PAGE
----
With the end of the world approaching, I had a self-induced sense of urgency. I had embraced my inner nerd and got engaged with technology. One cold night in October I came across an article talking about Google Fiber and how they had chosen my hometown to be the first city in the world to get it. Like many others, I became intrigued—OK, obsessed—with the idea that Fiber would make Kansas City a breeding ground for technology. Almost instantly I decided I needed to move home and transfer to UMKC so I could get in on the action. I began researching the course offerings and to my surprise found out that UMKC had a nationally ranked entrepreneurship program. It was almost fate. In unison with an educational career at UMKC, I began taking free RareWire coding classes at the Kauffman Foundation.
The combination of learning entrepreneurial business tactics and developing mobile applications had my mind racing. Using my newfound skills, I began working on different concepts. UMKC had recently seen a string of student-related crimes, so one of my first ideas was an app that promoted student safety. e-Beacons was born. I knew my development skills weren’t enough to take it to market, so using skills I gained in Entrepreneurship 315, I pitched the idea at Startup Weekend and found my coding wiz co-founder Hieu Truong. Although we didn’t win, Hieu and I pushed forward. Using a presentation I did for homework in my entrepreneurship class, I pitched at 1 Million Cups, and my life changed once again. That led to our first beta clients, funding from Digital Sandbox and more than 100 new connections within the KC community.
Before, I was just a kid with crazy ideas. I had no gauge of how important business plans, ROI models and financial projections were. I was stuck in the Facebook-movie mindset. I thought all you had to do was walk into an investor’s office wearing a hoodie and say, “I have a billion-dollar idea. Give me money, please.” My studies at UMKC helped me realize crazy, billion-dollar ideas mean absolutely nothing. It’s the process of coupling those ideas with well-informed business plans, feasibility analysis and more that makes them look less crazy and more like a billion dollars. After some tough love from professors and mentors I met through UMKC and my presentation at 1 Million Cups, I knew that to succeed in Kansas City I had to emulate the practices of local entrepreneurs, not the film portrayal of Mark Zuckerberg.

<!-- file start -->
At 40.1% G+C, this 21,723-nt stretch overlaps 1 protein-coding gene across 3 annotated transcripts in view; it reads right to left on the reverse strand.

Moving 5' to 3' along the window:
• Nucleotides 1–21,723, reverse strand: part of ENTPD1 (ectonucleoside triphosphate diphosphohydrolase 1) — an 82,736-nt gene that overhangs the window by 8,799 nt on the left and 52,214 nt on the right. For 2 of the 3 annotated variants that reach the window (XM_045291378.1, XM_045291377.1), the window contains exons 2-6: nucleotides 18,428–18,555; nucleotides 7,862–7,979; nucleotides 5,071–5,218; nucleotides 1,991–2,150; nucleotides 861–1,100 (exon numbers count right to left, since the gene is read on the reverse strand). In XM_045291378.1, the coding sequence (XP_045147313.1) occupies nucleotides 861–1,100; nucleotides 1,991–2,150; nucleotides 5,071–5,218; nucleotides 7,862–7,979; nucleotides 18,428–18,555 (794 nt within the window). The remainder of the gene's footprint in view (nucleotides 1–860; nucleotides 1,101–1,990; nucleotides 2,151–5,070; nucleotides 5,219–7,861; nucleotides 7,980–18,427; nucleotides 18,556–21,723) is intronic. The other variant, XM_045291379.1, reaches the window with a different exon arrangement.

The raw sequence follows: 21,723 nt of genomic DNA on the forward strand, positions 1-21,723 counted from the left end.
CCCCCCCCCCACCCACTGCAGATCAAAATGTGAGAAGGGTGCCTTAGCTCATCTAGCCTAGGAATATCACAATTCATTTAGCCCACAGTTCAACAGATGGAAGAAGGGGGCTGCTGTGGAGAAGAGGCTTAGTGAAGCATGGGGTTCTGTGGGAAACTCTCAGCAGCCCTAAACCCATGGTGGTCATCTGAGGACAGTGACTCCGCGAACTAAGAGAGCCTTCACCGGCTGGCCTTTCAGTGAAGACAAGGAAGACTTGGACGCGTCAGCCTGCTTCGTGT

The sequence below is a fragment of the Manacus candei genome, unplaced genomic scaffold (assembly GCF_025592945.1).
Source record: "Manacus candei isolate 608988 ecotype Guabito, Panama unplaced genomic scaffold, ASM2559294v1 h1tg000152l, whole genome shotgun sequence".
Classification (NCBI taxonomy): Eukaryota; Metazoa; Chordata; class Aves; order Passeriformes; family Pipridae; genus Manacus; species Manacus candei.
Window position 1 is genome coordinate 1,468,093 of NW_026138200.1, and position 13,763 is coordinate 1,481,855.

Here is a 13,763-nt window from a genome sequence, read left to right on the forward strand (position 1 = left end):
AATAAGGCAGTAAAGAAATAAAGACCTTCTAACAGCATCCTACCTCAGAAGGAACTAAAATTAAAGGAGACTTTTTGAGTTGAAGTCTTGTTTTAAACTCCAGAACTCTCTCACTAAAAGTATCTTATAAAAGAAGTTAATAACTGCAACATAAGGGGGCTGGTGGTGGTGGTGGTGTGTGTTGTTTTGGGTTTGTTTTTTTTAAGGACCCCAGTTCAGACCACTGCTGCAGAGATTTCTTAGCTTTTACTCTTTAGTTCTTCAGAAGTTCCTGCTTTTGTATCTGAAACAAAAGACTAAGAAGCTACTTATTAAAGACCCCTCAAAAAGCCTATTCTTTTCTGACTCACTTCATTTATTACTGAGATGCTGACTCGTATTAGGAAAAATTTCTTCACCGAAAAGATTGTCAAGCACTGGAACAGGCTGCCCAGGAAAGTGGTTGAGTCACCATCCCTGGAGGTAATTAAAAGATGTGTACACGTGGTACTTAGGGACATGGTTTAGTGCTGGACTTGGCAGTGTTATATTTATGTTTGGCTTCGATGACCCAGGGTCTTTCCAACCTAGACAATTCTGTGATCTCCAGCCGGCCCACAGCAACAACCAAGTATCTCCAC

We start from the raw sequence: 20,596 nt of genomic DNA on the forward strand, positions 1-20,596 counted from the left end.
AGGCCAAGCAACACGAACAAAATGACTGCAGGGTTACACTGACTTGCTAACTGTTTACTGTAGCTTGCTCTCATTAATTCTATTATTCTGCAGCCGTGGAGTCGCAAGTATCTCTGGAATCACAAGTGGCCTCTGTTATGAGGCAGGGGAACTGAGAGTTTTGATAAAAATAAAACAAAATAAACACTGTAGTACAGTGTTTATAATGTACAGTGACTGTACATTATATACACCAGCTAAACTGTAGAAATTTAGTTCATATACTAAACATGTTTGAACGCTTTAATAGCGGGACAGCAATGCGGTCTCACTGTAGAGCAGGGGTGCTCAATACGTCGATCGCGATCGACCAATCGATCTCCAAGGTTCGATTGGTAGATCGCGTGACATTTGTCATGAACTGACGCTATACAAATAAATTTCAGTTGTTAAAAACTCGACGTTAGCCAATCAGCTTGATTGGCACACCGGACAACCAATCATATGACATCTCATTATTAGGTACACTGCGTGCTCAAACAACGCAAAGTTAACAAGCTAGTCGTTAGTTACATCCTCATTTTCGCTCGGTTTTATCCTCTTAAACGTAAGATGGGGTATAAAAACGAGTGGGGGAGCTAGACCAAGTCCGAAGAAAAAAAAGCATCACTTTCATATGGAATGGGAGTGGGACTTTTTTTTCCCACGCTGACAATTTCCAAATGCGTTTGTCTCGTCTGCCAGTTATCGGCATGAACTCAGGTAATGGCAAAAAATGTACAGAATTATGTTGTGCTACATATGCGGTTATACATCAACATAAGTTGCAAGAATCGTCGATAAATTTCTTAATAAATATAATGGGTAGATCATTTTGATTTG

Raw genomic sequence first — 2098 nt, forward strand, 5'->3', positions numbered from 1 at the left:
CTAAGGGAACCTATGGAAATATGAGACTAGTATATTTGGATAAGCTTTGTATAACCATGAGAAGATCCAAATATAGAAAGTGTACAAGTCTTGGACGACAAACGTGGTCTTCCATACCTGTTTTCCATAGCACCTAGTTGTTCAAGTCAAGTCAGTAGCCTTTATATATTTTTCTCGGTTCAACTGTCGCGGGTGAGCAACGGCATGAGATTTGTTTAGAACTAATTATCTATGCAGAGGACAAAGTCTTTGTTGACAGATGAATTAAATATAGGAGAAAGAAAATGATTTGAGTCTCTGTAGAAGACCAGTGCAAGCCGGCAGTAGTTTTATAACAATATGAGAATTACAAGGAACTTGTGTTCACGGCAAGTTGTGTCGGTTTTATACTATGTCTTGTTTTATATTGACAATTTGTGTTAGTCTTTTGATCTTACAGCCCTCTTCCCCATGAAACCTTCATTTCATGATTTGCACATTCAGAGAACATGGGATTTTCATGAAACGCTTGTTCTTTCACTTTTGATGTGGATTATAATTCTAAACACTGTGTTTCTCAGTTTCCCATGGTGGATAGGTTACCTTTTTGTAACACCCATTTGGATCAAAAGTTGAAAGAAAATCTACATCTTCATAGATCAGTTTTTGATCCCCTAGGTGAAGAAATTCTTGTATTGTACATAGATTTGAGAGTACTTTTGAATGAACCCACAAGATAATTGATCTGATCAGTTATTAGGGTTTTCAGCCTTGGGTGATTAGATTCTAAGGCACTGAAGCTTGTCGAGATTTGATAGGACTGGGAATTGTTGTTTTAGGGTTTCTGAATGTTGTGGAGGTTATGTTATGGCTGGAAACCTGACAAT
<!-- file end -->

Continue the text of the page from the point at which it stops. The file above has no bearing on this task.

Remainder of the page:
It’s 2013, I’m 22 years old, the world didn’t end and I still don’t own a private island. The entrepreneur I was before would probably be devastated, but the entrepreneur I am now couldn’t be happier. My experiences the past four years, more importantly in the past year at UMKC and founding e-Beacons, have equipped me with the necessary tools. Now I can take almost any seemingly crazy idea and back it up with the information necessary to turn it into a viable business. Not all students are entrepreneurs, but all entrepreneurs are students. Even upon graduation, I will never stop learning about entrepreneurship.
If I could accomplish one thing in this article, it’s to inform and inspire other Kansas City entrepreneurs in my generation to take the leap, embrace crazy ideas, learn how to effectively execute and create your own success. It won’t come served on a platter, but if done right, you’d be surprised what you can pull off. Who knows, I might even have to revisit TearWare some day.
Credits: Photo courtesy John Ruiz.